Deep beneath the surface of our planet lurks an immense amount of life, with tiny life forms such as ‘zombie’ bacteria amounting to a mass 245 to 385 times greater than the carbon mass of all humans on the surface.
A 10-year international effort to reveal our planet’s secrets found that the ‘deep biosphere’ amounts to 15 to 23 billion tonnes of life – far more than previously believed.
Scientists with the Deep Carbon Observatory drilled 1.5 miles into the seabed, and sampled microbes from mines and boreholes up to three miles deep.
The scientists say that the hitherto unknown microbes deep inside our planet are like a new Galapagos, the islands which helped to inspire Darwin’s theory of evolution.
Two types of microbes – bacteria and archaea – dominate Deep Earth.
This so-called microbial “dark matter” dramatically expands our perspective on the tree of life. Sientists now believe that about 70% of Earth’s bacteria and archaea live in the subsurface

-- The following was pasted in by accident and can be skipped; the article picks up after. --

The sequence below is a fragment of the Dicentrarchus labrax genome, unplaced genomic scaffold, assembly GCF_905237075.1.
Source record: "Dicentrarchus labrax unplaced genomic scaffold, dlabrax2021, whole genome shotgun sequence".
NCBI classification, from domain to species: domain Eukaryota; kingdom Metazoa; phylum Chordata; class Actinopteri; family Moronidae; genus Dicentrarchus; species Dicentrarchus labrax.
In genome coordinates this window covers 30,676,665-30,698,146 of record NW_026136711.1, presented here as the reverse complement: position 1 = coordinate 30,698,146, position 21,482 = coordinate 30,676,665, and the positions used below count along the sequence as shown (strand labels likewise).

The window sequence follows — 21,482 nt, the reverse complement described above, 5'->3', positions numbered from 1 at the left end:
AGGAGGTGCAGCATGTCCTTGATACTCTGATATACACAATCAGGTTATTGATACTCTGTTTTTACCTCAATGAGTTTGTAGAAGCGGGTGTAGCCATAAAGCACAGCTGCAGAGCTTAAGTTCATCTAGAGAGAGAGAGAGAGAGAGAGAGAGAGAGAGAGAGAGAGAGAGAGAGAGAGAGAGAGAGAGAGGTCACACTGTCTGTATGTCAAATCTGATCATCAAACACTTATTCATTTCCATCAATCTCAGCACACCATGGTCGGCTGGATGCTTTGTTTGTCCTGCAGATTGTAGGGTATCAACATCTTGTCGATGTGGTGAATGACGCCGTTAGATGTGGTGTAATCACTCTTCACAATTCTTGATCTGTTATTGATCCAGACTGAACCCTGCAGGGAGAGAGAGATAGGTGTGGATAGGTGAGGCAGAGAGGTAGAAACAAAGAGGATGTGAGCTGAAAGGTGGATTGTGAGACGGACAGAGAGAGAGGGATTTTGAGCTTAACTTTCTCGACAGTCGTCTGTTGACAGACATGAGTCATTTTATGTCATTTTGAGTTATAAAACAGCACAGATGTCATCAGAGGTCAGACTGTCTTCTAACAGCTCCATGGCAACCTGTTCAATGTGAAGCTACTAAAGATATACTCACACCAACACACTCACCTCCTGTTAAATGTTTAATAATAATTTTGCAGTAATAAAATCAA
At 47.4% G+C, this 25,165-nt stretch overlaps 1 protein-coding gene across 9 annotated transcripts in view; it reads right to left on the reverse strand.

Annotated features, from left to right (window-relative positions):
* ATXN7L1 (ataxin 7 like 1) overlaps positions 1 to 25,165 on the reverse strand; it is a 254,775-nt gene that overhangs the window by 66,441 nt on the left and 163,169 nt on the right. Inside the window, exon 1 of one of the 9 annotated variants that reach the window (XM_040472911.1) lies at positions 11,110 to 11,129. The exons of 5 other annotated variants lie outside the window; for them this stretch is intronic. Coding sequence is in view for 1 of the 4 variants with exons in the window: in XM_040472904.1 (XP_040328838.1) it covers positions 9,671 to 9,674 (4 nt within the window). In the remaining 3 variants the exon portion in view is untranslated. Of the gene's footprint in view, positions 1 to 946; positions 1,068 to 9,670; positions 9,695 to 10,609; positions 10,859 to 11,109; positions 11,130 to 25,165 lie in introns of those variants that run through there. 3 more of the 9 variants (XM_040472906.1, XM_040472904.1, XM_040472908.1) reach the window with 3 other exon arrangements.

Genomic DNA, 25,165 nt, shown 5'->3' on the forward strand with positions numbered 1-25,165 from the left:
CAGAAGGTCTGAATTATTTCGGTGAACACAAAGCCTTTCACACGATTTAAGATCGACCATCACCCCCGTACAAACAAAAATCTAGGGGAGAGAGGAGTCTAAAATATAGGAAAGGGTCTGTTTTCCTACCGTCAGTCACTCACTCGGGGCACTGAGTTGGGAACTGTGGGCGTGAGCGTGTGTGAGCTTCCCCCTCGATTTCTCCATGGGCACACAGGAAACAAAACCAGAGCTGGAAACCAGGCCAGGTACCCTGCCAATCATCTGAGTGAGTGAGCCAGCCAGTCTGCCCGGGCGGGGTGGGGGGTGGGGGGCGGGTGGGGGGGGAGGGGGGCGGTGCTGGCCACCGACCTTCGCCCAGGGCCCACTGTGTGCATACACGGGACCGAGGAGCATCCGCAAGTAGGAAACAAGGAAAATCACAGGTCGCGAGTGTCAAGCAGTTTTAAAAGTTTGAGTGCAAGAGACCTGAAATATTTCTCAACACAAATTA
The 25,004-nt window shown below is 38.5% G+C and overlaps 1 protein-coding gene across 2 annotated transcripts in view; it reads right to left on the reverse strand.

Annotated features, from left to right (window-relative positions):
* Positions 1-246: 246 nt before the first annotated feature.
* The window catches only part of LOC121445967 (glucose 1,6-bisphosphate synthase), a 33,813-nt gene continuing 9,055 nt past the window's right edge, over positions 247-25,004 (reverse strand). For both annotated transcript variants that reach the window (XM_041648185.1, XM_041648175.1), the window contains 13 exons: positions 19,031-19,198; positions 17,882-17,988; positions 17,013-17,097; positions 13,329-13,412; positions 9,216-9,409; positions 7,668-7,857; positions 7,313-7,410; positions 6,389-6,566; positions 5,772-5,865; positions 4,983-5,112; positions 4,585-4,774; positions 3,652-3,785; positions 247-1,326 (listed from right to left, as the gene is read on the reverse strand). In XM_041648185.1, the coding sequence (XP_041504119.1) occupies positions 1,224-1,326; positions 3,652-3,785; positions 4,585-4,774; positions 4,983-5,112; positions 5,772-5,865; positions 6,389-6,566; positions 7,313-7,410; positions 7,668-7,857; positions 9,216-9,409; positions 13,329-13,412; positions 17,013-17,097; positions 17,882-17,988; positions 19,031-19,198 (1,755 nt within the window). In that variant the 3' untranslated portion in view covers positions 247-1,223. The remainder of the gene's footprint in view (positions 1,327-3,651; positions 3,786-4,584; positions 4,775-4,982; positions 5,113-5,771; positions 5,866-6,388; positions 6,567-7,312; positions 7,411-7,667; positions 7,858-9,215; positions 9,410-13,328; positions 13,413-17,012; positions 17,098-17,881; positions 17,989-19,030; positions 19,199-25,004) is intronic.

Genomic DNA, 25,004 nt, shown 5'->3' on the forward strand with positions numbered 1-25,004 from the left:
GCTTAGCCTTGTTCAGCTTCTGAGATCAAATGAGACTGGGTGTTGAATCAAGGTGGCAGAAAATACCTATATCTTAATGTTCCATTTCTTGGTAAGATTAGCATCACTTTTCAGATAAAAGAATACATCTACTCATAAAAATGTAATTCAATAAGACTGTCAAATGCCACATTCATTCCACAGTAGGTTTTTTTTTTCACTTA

Deep microbes are often very different from their surface cousins, with life cycles on near-geologic timescales, dining in some cases on nothing more than energy from rocks.
The findings have led some experts to question whether life actually began deep beneath the surface, either within the crust, near hydrothermal vents, or in subduction zones, then migrated upwards towards the sun.
Fumio Inagaki, Japan Agency for Marine-Earth Science and Technology says, ‘Even in dark and energetically challenging conditions, intraterrestrial ecosystems have uniquely evolved and persisted over millions of years.
‘Expanding our knowledge of deep life will inspire new insights into planetary habitability, leading us to understand why life emerged on our planet and whether life persists in the Martian subsurface and other celestial bodies.’